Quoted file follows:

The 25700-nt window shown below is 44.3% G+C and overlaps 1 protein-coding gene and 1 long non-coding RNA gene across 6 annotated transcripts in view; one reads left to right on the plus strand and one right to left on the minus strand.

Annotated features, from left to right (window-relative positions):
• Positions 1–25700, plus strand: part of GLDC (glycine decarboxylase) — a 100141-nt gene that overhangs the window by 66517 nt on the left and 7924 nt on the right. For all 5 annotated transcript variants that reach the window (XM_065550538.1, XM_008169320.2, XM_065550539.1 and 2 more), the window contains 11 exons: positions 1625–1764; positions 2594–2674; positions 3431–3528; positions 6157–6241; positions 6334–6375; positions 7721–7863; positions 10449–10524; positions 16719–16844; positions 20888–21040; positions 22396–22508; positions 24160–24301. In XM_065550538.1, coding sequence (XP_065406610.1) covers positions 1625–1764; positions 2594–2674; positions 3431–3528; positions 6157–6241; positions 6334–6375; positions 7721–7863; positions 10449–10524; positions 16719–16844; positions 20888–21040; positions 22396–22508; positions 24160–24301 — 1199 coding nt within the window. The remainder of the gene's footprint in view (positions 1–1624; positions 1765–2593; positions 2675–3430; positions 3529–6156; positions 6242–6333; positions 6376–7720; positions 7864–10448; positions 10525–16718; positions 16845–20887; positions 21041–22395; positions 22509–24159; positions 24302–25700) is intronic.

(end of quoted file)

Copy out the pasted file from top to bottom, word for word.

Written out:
The 25700-nt window shown below is 44.3% G+C and overlaps 1 protein-coding gene and 1 long non-coding RNA gene across 6 annotated transcripts in view; one reads left to right on the plus strand and one right to left on the minus strand.

Annotated features, from left to right (window-relative positions):
• Positions 1–25700, plus strand: part of GLDC (glycine decarboxylase) — a 100141-nt gene that overhangs the window by 66517 nt on the left and 7924 nt on the right. For all 5 annotated transcript variants that reach the window (XM_065550538.1, XM_008169320.2, XM_065550539.1 and 2 more), the window contains 11 exons: positions 1625–1764; positions 2594–2674; positions 3431–3528; positions 6157–6241; positions 6334–6375; positions 7721–7863; positions 10449–10524; positions 16719–16844; positions 20888–21040; positions 22396–22508; positions 24160–24301. In XM_065550538.1, coding sequence (XP_065406610.1) covers positions 1625–1764; positions 2594–2674; positions 3431–3528; positions 6157–6241; positions 6334–6375; positions 7721–7863; positions 10449–10524; positions 16719–16844; positions 20888–21040; positions 22396–22508; positions 24160–24301 — 1199 coding nt within the window. The remainder of the gene's footprint in view (positions 1–1624; positions 1765–2593; positions 2675–3430; positions 3529–6156; positions 6242–6333; positions 6376–7720; positions 7864–10448; positions 10525–16718; positions 16845–20887; positions 21041–22395; positions 22509–24159; positions 24302–25700) is intronic.